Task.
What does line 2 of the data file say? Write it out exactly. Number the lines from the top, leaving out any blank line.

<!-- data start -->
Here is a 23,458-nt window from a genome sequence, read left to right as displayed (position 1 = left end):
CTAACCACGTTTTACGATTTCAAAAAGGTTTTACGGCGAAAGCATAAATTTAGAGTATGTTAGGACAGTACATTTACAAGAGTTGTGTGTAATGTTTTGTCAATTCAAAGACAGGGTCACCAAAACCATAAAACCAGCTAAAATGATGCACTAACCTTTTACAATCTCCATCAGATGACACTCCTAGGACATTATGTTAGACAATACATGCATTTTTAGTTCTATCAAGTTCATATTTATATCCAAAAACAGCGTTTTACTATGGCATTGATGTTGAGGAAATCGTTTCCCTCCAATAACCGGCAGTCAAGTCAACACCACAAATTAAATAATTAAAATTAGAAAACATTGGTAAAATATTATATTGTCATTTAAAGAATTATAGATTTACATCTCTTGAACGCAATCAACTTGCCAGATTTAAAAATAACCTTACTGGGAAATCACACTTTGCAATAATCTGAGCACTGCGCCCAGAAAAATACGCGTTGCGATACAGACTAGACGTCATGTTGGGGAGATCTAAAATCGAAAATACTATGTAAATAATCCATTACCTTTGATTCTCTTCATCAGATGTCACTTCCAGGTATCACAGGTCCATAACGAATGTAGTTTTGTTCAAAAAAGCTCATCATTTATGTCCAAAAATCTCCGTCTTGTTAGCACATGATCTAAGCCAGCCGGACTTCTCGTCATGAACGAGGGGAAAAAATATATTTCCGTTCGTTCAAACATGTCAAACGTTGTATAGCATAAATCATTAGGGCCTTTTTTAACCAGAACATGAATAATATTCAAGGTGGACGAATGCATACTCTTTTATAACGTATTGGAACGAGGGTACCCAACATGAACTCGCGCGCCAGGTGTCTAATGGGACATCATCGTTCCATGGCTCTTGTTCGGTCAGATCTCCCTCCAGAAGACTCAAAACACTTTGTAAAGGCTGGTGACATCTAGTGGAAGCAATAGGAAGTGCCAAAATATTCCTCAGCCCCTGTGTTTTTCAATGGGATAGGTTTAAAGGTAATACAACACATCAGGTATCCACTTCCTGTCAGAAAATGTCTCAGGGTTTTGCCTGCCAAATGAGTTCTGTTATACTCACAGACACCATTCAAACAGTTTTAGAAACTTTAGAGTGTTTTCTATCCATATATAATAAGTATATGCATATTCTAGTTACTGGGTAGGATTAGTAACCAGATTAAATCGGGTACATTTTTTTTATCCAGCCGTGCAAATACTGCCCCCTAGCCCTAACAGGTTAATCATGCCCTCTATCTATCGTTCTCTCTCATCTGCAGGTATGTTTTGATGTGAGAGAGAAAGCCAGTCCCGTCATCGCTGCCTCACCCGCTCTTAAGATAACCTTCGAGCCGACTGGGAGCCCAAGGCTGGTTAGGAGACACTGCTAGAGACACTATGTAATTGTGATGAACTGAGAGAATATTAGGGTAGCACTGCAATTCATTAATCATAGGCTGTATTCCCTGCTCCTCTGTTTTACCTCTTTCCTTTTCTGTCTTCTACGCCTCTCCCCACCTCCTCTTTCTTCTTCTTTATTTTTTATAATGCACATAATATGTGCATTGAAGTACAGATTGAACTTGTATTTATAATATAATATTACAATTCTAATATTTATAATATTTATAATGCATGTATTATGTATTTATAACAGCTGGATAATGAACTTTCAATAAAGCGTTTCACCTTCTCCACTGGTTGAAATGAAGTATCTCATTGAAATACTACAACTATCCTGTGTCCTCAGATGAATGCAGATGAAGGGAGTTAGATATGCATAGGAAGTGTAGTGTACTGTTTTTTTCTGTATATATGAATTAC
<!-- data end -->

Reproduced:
CTAACCACGTTTTACGATTTCAAAAAGGTTTTACGGCGAAAGCATAAATTTAGAGTATGTTAGGACAGTACATTTACAAGAGTTGTGTGTAATGTTTTGTCAATTCAAAGACAGGGTCACCAAAACCATAAAACCAGCTAAAATGATGCACTAACCTTTTACAATCTCCATCAGATGACACTCCTAGGACATTATGTTAGACAATACATGCATTTTTAGTTCTATCAAGTTCATATTTATATCCAAAAACAGCGTTTTACTATGGCATTGATGTTGAGGAAATCGTTTCCCTCCAATAACCGGCAGTCAAGTCAACACCACAAATTAAATAATTAAAATTAGAAAACATTGGTAAAATATTATATTGTCATTTAAAGAATTATAGATTTACATCTCTTGAACGCAATCAACTTGCCAGATTTAAAAATAACCTTACTGGGAAATCACACTTTGCAATAATCTGAGCACTGCGCCCAGAAAAATACGCGTTGCGATACAGACTAGACGTCATGTTGGGGAGATCTAAAATCGAAAATACTATGTAAATAATCCATTACCTTTGATTCTCTTCATCAGATGTCACTTCCAGGTATCACAGGTCCATAACGAATGTAGTTTTGTTCAAAAAAGCTCATCATTTATGTCCAAAAATCTCCGTCTTGTTAGCACATGATCTAAGCCAGCCGGACTTCTCGTCATGAACGAGGGGAAAAAATATATTTCCGTTCGTTCAAACATGTCAAACGTTGTATAGCATAAATCATTAGGGCCTTTTTTAACCAGAACATGAATAATATTCAAGGTGGACGAATGCATACTCTTTTATAACGTATTGGAACGAGGGTACCCAACATGAACTCGCGCGCCAGGTGTCTAATGGGACATCATCGTTCCATGGCTCTTGTTCGGTCAGATCTCCCTCCAGAAGACTCAAAACACTTTGTAAAGGCTGGTGACATCTAGTGGAAGCAATAGGAAGTGCCAAAATATTCCTCAGCCCCTGTGTTTTTCAATGGGATAGGTTTAAAGGTAATACAACACATCAGGTATCCACTTCCTGTCAGAAAATGTCTCAGGGTTTTGCCTGCCAAATGAGTTCTGTTATACTCACAGACACCATTCAAACAGTTTTAGAAACTTTAGAGTGTTTTCTATCCATATATAATAAGTATATGCATATTCTAGTTACTGGGTAGGATTAGTAACCAGATTAAATCGGGTACATTTTTTTTATCCAGCCGTGCAAATACTGCCCCCTAGCCCTAACAGGTTAATCATGCCCTCTATCTATCGTTCTCTCTCATCTGCAGGTATGTTTTGATGTGAGAGAGAAAGCCAGTCCCGTCATCGCTGCCTCACCCGCTCTTAAGATAACCTTCGAGCCGACTGGGAGCCCAAGGCTGGTTAGGAGACACTGCTAGAGACACTATGTAATTGTGATGAACTGAGAGAATATTAGGGTAGCACTGCAATTCATTAATCATAGGCTGTATTCCCTGCTCCTCTGTTTTACCTCTTTCCTTTTCTGTCTTCTACGCCTCTCCCCACCTCCTCTTTCTTCTTCTTTATTTTTTATAATGCACATAATATGTGCATTGAAGTACAGATTGAACTTGTATTTATAATATAATATTACAATTCTAATATTTATAATATTTATAATGCATGTATTATGTATTTATAACAGCTGGATAATGAACTTTCAATAAAGCGTTTCACCTTCTCCACTGGTTGAAATGAAGTATCTCATTGAAATACTACAACTATCCTGTGTCCTCAGATGAATGCAGATGAAGGGAGTTAGATATGCATAGGAAGTGTAGTGTACTGTTTTTTTCTGTATATATGAATTAC